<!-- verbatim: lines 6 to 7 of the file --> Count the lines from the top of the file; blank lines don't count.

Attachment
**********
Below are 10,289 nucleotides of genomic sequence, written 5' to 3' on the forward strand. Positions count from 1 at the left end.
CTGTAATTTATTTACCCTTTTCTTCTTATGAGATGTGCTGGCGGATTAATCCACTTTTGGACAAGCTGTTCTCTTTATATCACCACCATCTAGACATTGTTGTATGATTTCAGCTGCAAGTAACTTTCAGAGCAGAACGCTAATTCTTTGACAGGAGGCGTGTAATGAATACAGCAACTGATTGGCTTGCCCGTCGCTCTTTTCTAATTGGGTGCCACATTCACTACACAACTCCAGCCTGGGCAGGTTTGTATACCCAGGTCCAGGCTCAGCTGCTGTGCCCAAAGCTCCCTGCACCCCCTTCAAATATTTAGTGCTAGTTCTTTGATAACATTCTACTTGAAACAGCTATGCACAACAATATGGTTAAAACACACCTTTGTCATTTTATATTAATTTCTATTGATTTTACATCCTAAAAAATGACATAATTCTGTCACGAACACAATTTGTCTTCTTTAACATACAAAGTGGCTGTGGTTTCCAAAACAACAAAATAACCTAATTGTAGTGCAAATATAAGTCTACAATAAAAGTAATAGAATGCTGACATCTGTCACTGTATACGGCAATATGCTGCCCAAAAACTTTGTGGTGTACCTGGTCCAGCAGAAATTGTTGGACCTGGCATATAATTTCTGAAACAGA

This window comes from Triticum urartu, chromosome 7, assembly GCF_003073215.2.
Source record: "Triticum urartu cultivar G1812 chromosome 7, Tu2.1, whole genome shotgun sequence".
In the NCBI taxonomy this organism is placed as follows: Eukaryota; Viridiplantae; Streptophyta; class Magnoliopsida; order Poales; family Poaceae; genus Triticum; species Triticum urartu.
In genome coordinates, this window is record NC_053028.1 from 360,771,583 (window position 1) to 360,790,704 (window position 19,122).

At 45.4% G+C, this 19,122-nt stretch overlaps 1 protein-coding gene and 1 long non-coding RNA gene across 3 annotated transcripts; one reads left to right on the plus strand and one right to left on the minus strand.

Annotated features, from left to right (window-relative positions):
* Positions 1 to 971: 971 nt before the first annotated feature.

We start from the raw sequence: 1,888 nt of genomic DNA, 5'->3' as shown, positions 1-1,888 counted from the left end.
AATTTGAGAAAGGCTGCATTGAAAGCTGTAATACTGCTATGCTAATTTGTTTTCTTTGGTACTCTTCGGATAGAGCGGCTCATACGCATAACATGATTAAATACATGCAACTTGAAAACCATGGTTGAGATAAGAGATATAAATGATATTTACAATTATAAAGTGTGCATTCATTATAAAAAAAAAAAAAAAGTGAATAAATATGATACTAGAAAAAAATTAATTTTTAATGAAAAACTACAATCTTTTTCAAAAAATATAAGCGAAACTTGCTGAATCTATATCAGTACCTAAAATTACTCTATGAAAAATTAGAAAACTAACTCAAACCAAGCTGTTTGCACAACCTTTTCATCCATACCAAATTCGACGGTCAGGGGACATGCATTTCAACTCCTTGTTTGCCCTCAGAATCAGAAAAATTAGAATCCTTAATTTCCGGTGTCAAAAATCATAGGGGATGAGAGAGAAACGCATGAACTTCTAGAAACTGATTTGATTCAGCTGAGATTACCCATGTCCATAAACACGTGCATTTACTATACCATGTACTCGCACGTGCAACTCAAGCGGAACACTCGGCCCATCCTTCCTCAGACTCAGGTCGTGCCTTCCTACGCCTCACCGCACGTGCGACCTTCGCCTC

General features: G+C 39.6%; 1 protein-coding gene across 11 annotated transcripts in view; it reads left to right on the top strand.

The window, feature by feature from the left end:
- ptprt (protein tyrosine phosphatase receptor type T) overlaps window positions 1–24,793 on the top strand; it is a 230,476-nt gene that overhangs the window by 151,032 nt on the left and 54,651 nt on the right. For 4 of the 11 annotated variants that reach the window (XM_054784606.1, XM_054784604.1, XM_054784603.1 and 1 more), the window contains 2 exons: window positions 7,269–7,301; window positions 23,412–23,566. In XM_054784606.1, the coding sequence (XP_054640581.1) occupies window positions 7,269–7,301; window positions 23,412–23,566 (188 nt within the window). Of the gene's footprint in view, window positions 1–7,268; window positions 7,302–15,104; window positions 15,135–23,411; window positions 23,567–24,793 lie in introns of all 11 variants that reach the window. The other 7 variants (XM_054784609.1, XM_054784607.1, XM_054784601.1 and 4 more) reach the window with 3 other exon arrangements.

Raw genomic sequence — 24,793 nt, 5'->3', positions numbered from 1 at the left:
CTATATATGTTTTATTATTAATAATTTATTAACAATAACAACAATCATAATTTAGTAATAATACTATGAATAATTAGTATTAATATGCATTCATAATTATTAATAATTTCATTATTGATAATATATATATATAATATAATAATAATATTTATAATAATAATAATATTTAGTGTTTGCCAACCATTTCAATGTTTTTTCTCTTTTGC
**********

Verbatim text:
In genome coordinates, this window is record NC_053028.1 from 360,771,583 (window position 1) to 360,790,704 (window position 19,122).

At 45.4% G+C, this 19,122-nt stretch overlaps 1 protein-coding gene and 1 long non-coding RNA gene across 3 annotated transcripts; one reads left to right on the plus strand and one right to left on the minus strand.